American Elephants


The Green Jobs Myth, and Clean Green Energy is a Myth As Well. by The Elephant's Child
February 26, 2010, 9:02 pm
Filed under: Capitalism, Economy, Energy, Progressivism | Tags: , ,

In spite of the hoopla of the Blair House theater summit yesterday, the American people keep trying to remind the President and Congress that health care ranks pretty far down on their list.  They are much more concerned about the economy and unemployment.

“Green jobs” remain a central pillar of the Obama administration’s policy to promote clean energy.  New jobless claims were up by 22,000 this week, over last week.  But how does the administration’s claim stand up? The facts challenge policymakers’ wishful thinking.

The Obama administration has allocated more than $4 billion in funding from the Stimulus bill to the “smart grid,” for its job-creation potential.  Much of this is to be spent installing close to 20 million “smart meters” over the next five years.

Smart meters are digital versions of the spinning electric meter on every house.  Spinning meters haven’t changed in the last century, and must be read by workers.  Smart meters automatically transmit consumption data for electricity to a utility.  By essentially eliminating human intervention, smart meters promise more accurate usage measurement as well as efficient management of energy production resources.

Farewell to meter-readers.

It takes one worker today roughly 15 minutes to read a single meter. So in a day, a meter reader can scan about 30 meters, or about 700 meters a month. Meters are typically read once a month, making it the base period to calculate meter-reading jobs. Reading a million meters every month engages about 1,400 personnel. In five years, 20 million manually read meters are expected to disappear, taking with them some  28,000 meter-reading jobs.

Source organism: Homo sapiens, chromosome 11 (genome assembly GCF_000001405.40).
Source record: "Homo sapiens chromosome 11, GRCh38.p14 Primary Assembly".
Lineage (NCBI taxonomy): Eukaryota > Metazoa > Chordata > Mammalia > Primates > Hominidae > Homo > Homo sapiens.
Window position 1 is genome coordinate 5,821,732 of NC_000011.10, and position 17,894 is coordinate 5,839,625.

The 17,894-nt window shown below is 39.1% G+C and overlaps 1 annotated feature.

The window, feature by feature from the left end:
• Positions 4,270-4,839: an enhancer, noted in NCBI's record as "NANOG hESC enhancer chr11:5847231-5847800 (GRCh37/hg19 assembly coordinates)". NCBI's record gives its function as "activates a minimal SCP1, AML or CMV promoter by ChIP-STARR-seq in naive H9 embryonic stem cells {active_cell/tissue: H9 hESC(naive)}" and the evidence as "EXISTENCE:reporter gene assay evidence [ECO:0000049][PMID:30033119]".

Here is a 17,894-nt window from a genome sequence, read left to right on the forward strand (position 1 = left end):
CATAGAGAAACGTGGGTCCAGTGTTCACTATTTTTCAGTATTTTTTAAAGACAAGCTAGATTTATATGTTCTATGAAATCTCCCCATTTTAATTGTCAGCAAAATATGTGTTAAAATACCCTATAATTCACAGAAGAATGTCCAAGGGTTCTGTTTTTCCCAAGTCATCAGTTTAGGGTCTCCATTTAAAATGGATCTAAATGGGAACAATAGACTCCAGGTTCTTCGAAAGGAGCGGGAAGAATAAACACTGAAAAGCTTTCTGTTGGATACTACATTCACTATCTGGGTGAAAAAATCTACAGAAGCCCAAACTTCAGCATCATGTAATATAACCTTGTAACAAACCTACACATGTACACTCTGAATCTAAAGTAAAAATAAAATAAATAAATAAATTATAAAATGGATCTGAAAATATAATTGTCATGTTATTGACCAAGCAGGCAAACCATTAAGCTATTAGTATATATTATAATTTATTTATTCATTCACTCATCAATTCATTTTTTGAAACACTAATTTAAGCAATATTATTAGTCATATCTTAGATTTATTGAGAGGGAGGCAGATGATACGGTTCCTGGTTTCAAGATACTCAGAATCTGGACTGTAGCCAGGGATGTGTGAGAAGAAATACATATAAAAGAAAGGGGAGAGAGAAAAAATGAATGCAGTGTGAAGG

Nearly 40 million smart meters have been installed worldwide, mostly in Europe.  The jobs created in this industry can be broadly classified into four categories: installation, manufacturing, research and development and information technology services.

It takes two certified electricians about 30 minutes to replace a spinning meter.  About 5,000 a year, for 400 installation jobs or 1,600 jobs over 5 years to install 20 million meters.

Manufacturing is highly automated, and mostly accomplished overseas, with American jobs only in the hundreds.  In R&D and IT services, the number of jobs created is forecast to be in the hundreds or low thousands.

So smart metering will result in net job destruction.  The “clean energy” jobs from wind and solar, in Spain resulted in a loss of 2.5 jobs in the private sector for every “green job.” Electric vehicles are a promising green sector, but the technology is not yet there, and jobs would simply be cannibalized from gasoline powered cars.


5 Comments so far
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Algore , must have been working on his
New York Times manifesto for weeks now.
Of course he had to surface at some point
to try to prop up his failed A.G.W scam.

http://www.expertclick.com/NewsReleaseWire/Stop_Al_Gore_Before_He_Lies_Againand_Againand_Again,201030876.aspx

http://www.jsonline.com/news/opinion/85569412.html forced green energy